This chapter describes Pavlovian conditioning as the transfer of control of reflexes (unconditioned responses or URs) from stimuli that elicit them unconditionally (USs) to other stimuli that normally are incapable of eliciting them. Although auditory cues seldom elicit substantial salivation spontaneously, a tone provokes that response if it consistently predicts food delivery. This new-found control of salivation by the tone is typically attributed to the acquisition of some association or potentiated connection between the CS and US pathways: by virtue of that association, the CS becomes a substitute elicitor of activity along some portion of the US-UR pathway. This is often described as the CS's “activating a representation of the US”. Another behavioral control function occasionally ascribed to Pavlovian CSsis modulation. Rather than acquiring its own ability to elicit behavior usually controlled by another reflex system, a Pavlovian CS influences the efficacy of the normal elicitor of a response. The chapter is concerned with a particular modulatory function of CSs in rats solutions of elementary conditional discriminations, in which one CS modifies the efficacy of Pavlovian associations between other cues and the US. This function is called as occasion setting, which is readily distinguished from elicitation both conceptually and empirically, and perhaps anatomically as well. Furthermore, this occasion-setting function involves a hierarchical, multilayered organization of representations of events and relations and thus may aid the expansion of the domain of Pavlovian accounts of behavior.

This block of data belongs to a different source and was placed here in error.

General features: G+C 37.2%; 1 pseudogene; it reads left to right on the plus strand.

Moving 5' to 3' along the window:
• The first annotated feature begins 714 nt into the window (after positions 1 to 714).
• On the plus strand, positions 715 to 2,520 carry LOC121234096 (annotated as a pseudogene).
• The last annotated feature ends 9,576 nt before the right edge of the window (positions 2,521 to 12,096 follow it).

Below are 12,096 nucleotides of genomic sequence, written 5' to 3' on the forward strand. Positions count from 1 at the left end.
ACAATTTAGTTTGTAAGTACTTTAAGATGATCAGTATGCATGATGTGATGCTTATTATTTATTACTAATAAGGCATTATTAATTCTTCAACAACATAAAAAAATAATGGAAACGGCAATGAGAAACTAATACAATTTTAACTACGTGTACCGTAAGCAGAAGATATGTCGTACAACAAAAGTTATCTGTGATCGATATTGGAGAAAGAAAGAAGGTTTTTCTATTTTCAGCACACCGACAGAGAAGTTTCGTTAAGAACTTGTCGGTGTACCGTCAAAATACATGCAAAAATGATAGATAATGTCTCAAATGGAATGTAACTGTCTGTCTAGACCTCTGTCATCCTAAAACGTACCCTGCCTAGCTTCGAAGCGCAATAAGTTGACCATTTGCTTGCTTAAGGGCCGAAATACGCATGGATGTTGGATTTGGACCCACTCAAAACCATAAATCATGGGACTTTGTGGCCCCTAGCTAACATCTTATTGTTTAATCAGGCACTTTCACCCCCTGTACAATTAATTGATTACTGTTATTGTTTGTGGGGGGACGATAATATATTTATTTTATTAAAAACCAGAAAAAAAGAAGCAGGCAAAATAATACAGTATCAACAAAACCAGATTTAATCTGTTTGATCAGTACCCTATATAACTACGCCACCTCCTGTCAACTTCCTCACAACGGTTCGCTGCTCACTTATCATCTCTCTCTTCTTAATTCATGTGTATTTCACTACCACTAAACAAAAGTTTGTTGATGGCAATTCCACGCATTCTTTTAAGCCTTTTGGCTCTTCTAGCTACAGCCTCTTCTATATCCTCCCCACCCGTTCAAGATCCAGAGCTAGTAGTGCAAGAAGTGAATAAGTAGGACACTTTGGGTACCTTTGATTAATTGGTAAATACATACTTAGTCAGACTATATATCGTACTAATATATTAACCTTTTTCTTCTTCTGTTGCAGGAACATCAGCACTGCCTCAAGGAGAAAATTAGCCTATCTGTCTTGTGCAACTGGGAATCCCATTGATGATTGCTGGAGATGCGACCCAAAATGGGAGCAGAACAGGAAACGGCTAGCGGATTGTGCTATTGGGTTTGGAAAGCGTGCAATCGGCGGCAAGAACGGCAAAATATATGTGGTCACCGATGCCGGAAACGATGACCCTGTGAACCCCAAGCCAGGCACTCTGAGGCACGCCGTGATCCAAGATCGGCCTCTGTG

|Original language||English (US)|
|Number of pages||57|
|Journal||Psychology of Learning and Motivation - Advances in Research and Theory|
|State||Published - Jan 1 1992|
ASJC Scopus subject areas
- Social Psychology
- Developmental and Educational Psychology